User talk:Guy vandegrift

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Bell's theorem paradox draft[edit]

I moved "Draft/Bell's theorem paradox" to Draft:Bell's theorem paradox (with a colon rather than a slash). That is the proper page title for draft space. —teb728 t c 21:02, 6 December 2015 (UTC)

And now I messed up the talk page as well. I will blank it and put on the author delete. Are you a bot?--Guy vandegrift (talk) 21:08, 6 December 2015 (UTC)


When editing, have you ever tried using "show preview" instead on hitting "save page" every time you want to review your work? — RHaworth (talk · contribs) 11:55, 8 December 2015 (UTC)

I will work on that. I have been editing for a little over 2 years, and almost always on Wikiversity where the rules are looser. On Wikiversity I could write my own learning materials, and have written over 700 exam questions. Along the way I picked up a lot of habits that are bad from a Wikipedia point of view.
I have great respect for Wikipedia, which is why I chose to confine my unorthodox writing style to Wikiversity. In fact, the only reason I am on Wikipedia on this article is to attempt to get the v:Wikiversity:Education_extension extension installed on Wikiversity. I am a strong believe in separating the way Wikiversity works and the way Wikipedia works, and believe the best way I can serve Wikipedia is to make Wikiversity a quality place for alternative writing styles. See also v:OpenStax College.
I will try hard to create the habit of hitting show preview.--Guy vandegrift (talk) 13:07, 8 December 2015 (UTC)
Part of the problem is that I an writing this as a classroom project for 4 or 5 students in Wikipedia:Wiki_Ed/Wright_State_University/Introduction_to_Astronomy_(Spring_2016). This is why I wanted a temporary header section for the lede, and why I added a conclusion section. Though Wikipedia articles don't conclude by summarizing the entire article, students might want to add more information.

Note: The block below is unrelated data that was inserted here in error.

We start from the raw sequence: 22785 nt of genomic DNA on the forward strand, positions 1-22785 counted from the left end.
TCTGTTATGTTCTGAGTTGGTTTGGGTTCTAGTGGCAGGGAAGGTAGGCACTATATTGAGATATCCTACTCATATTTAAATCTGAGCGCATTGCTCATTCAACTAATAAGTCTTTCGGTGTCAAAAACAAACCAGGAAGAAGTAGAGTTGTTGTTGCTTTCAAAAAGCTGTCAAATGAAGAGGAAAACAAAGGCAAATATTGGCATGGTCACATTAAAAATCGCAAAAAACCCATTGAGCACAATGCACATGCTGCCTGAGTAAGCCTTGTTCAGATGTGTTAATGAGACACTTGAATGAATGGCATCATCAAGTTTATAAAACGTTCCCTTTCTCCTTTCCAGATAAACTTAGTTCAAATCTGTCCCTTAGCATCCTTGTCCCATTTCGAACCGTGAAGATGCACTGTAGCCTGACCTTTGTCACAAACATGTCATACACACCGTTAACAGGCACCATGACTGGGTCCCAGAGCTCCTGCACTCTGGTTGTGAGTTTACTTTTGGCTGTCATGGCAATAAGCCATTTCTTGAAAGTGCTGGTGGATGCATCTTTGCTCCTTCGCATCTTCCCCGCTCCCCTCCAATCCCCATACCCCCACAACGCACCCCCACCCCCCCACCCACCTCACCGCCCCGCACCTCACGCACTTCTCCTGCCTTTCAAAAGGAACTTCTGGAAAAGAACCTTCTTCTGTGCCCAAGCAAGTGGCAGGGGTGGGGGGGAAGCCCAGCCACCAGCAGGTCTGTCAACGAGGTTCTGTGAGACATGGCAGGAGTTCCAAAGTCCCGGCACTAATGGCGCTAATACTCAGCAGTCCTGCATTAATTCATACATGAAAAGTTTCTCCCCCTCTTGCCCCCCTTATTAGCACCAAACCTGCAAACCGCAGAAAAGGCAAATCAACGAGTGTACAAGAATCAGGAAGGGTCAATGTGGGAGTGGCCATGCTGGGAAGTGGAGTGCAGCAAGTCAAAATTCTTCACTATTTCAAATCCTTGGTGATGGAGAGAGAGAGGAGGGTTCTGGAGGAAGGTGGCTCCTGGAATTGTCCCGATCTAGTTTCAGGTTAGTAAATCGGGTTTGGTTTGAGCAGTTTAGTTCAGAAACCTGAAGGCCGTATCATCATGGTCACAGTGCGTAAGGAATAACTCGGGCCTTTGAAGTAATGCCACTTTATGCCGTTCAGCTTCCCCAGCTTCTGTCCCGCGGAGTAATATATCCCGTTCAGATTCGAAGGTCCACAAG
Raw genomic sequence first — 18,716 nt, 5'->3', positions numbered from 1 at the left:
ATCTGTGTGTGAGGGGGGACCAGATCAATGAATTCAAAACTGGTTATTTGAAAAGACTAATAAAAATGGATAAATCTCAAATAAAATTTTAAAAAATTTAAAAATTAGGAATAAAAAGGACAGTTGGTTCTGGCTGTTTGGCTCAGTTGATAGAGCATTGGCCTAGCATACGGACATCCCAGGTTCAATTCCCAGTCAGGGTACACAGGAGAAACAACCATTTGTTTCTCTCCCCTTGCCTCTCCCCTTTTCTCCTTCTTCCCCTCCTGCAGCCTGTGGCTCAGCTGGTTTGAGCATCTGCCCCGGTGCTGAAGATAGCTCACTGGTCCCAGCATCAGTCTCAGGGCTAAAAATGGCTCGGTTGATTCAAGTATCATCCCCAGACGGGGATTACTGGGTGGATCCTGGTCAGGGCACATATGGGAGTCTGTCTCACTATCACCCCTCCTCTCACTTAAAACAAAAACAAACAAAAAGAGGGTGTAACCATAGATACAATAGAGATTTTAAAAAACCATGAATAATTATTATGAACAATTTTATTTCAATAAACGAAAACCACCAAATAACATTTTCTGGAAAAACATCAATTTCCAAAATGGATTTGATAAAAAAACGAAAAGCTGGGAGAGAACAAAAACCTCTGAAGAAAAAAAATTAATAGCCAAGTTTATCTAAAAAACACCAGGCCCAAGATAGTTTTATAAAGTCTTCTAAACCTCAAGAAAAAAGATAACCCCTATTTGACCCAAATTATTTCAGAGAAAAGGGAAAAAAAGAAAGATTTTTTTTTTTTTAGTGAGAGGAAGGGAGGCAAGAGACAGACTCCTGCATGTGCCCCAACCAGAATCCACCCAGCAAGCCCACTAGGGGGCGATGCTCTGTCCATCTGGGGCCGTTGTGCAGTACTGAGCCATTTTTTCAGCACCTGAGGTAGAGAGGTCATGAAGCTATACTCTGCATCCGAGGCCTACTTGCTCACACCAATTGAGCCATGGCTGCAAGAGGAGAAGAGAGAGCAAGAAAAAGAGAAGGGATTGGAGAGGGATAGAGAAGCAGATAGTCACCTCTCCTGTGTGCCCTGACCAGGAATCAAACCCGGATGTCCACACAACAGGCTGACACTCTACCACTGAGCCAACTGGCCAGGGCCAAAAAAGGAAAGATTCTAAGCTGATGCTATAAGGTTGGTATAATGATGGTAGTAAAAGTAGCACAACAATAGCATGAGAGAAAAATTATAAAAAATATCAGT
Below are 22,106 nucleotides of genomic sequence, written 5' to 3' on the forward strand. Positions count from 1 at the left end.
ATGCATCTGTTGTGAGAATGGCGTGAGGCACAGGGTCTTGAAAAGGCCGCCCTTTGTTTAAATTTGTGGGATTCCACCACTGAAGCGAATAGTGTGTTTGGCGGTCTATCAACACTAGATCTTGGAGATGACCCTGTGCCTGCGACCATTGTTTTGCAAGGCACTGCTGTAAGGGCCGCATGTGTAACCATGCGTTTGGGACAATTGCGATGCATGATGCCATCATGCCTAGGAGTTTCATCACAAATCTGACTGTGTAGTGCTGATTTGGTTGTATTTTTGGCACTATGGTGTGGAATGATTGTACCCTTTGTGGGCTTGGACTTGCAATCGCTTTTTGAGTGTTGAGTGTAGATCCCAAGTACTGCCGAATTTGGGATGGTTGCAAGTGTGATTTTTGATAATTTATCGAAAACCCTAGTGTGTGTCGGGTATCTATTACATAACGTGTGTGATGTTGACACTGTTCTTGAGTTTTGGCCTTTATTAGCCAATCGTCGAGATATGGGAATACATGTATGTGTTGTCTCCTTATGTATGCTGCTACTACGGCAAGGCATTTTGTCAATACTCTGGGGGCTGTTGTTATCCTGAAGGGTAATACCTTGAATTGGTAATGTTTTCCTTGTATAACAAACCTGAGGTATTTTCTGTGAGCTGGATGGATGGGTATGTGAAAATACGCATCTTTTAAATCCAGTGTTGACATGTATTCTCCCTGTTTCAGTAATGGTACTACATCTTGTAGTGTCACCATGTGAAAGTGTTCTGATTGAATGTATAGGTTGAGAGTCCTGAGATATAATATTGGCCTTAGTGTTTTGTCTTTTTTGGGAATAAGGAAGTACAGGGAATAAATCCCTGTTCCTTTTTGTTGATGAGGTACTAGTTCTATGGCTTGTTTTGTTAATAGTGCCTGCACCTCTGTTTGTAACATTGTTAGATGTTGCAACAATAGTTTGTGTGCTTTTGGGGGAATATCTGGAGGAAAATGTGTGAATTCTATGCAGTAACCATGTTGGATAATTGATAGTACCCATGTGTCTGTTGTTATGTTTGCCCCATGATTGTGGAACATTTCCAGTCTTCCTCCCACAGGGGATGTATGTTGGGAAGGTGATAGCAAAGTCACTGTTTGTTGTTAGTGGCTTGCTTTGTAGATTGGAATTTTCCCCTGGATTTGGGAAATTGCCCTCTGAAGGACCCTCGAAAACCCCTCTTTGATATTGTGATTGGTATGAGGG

BTW, the dashboard says that there will be 25 students in the class. I have decided to greatly restrict the number of students working on Draft:Bell's theorem paradox by giving students the option of doing much easier projects on Wikiversity, where I will construct my own primitive version of WikiEd. I am developing this on v:Wright State University Lake Campus/Mock Course 1010. I originally asked WikiEd to install the extension onto Wikiversity, but they declined, and for good reason: They are swamped with managing Wikipedia projects and don't need me pestering them to build a Wikiversity extension that I can construct myself.
Having said all that, I can tell that you are a competent person and your involvement in Draft:Bell's theorem paradox is extremely WELCOME. You can help me train the best students in my Astronomy class how to become editors (even if I am too old to learn new tricks)--Guy vandegrift (talk) 14:41, 8 December 2015 (UTC)


Hi--Estebanbenitez40 (talk) 19:08, 16 December 2015 (UTC)

About my subpages[edit]

Dear Wikipedia,

A month ago I was planning to move all my sandbox content articles from Wikipedia to Wikiversity. All that changed when I created Wikiversity:First Journal of Science. Please talk to me before deleting anything, and please let me know ASAP if I am violating policy.--Guy vandegrift (talk) 00:55, 15 January 2016 (UTC)

Let me digress a bit[edit]

I moved this out of Wikipedia:Administrators' noticeboard because while the digression may have been appropriate, the insertion of a subheading on a talk page makes it difficult to edit because comments typically go at the bottom of the discussion. The subheader created a "false bottom" (after the digression).

  • Attention administrators: I am not a Wikipedian, but a Wikiversarian and don't greatly care about your rules and policy (even though I greatly respect them). If you wish I will move this discussion to my userspace and insert a link here. --User:Guy vandegrift

@Maschen, Xxanthippe, Ymblanter, Tsirel, CitiesGamer66, Ymblanter, CitiesGamer66, Sbyrnes321, and YohanN7: and Chjoaygame:

We have expended a great deal of effort to rescue a few articles from one editor. Since all but one of us supports the topic ban, let me take this opportunity to point out the obvious fact that Wikipedia has a problem. If Wikiversity and Wikibooks are solving the problem, they are doing so at a painfully slow pace. Allowing parallel WP articles where each author can "do their own thing" is NOT a solution for many reasons. The problem is this:

There are very few physics articles on Wikipedia that are as clear and focused as they should be.

All great institutions have problems, but the challenge is to identify those that have solutions. The solution I propose involves the concept of a v:Wikiversity Journal. Two such journals currently exist, and there is talk of creating a sister-wiki for such journals. I don't care where we put them, but I doubt Wikipedia would want to host them because if dozens of such journals are ever created, most will probably be of poor quality (I have ideas about how to solve that problem).